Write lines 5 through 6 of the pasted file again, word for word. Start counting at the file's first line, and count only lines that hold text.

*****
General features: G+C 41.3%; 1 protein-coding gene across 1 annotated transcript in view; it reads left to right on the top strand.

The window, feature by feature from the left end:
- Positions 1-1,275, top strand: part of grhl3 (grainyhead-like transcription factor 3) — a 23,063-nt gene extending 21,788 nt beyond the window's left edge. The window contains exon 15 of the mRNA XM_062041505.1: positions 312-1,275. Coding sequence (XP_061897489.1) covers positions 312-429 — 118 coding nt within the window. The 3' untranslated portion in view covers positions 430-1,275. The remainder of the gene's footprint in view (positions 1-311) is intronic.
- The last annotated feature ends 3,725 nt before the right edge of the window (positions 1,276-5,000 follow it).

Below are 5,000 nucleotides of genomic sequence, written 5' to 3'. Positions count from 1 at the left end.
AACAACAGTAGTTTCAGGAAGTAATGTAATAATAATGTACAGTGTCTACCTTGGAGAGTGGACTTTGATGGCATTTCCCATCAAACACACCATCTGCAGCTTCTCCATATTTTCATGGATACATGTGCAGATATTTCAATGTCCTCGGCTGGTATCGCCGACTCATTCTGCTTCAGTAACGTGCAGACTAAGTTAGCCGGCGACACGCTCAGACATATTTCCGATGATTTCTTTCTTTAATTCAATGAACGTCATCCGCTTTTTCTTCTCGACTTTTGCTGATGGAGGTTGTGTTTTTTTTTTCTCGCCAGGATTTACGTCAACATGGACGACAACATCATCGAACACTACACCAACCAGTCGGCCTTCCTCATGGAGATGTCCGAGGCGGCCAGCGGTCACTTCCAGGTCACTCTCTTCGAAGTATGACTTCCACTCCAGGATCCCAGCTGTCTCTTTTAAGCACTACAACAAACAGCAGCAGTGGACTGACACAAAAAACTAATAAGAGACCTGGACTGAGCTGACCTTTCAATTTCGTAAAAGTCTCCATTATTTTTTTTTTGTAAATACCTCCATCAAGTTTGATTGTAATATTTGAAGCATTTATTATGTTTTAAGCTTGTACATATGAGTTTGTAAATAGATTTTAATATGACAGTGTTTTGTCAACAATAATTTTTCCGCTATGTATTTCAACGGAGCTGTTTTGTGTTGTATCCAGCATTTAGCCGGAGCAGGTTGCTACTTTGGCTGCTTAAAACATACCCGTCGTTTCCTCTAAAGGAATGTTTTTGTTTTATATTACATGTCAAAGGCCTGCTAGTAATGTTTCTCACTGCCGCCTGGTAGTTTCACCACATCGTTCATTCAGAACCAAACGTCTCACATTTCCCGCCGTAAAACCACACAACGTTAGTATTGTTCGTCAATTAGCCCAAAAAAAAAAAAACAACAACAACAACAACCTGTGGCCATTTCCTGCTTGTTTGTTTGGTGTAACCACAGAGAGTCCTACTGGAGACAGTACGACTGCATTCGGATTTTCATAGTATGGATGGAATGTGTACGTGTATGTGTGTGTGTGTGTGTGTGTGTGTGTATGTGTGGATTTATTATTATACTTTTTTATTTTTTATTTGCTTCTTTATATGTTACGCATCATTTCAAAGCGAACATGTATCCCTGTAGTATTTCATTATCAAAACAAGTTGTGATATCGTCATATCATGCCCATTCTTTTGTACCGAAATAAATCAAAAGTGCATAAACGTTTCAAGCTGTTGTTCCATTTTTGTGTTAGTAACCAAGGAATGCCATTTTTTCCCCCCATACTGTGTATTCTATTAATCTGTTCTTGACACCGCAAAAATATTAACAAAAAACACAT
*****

Below are 5,000 nucleotides of genomic sequence, written 5' to 3'. Positions count from 1 at the left end.
AACAACAGTAGTTTCAGGAAGTAATGTAATAATAATGTACAGTGTCTACCTTGGAGAGTGGACTTTGATGGCATTTCCCATCAAACACACCATCTGCAGCTTCTCCATATTTTCATGGATACATGTGCAGATATTTCAATGTCCTCGGCTGGTATCGCCGACTCATTCTGCTTCAGTAACGTGCAGACTAAGTTAGCCGGCGACACGCTCAGACATATTTCCGATGATTTCTTTCTTTAATTCAATGAACGTCATCCGCTTTTTCTTCTCGACTTTTGCTGATGGAGGTTGTGTTTTTTTTTTCTCGCCAGGATTTACGTCAACATGGACGACAACATCATCGAACACTACACCAACCAGTCGGCCTTCCTCATGGAGATGTCCGAGGCGGCCAGCGGTCACTTCCAGGTCACTCTCTTCGAAGTATGACTTCCACTCCAGGATCCCAGCTGTCTCTTTTAAGCACTACAACAAACAGCAGCAGTGGACTGACACAAAAAACTAATAAGAGACCTGGACTGAGCTGACCTTTCAATTTCGTAAAAGTCTCCATTATTTTTTTTTTGTAAATACCTCCATCAAGTTTGATTGTAATATTTGAAGCATTTATTATGTTTTAAGCTTGTACATATGAGTTTGTAAATAGATTTTAATATGACAGTGTTTTGTCAACAATAATTTTTCCGCTATGTATTTCAACGGAGCTGTTTTGTGTTGTATCCAGCATTTAGCCGGAGCAGGTTGCTACTTTGGCTGCTTAAAACATACCCGTCGTTTCCTCTAAAGGAATGTTTTTGTTTTATATTACATGTCAAAGGCCTGCTAGTAATGTTTCTCACTGCCGCCTGGTAGTTTCACCACATCGTTCATTCAGAACCAAACGTCTCACATTTCCCGCCGTAAAACCACACAACGTTAGTATTGTTCGTCAATTAGCCCAAAAAAAAAAAAACAACAACAACAACAACCTGTGGCCATTTCCTGCTTGTTTGTTTGGTGTAACCACAGAGAGTCCTACTGGAGACAGTACGACTGCATTCGGATTTTCATAGTATGGATGGAATGTGTACGTGTATGTGTGTGTGTGTGTGTGTGTGTGTGTATGTGTGGATTTATTATTATACTTTTTTATTTTTTATTTGCTTCTTTATATGTTACGCATCATTTCAAAGCGAACATGTATCCCTGTAGTATTTCATTATCAAAACAAGTTGTGATATCGTCATATCATGCCCATTCTTTTGTACCGAAATAAATCAAAAGTGCATAAACGTTTCAAGCTGTTGTTCCATTTTTGTGTTAGTAACCAAGGAATGCCATTTTTTCCCCCCATACTGTGTATTCTATTAATCTGTTCTTGACACCGCAAAAATATTAACAAAAAACACAT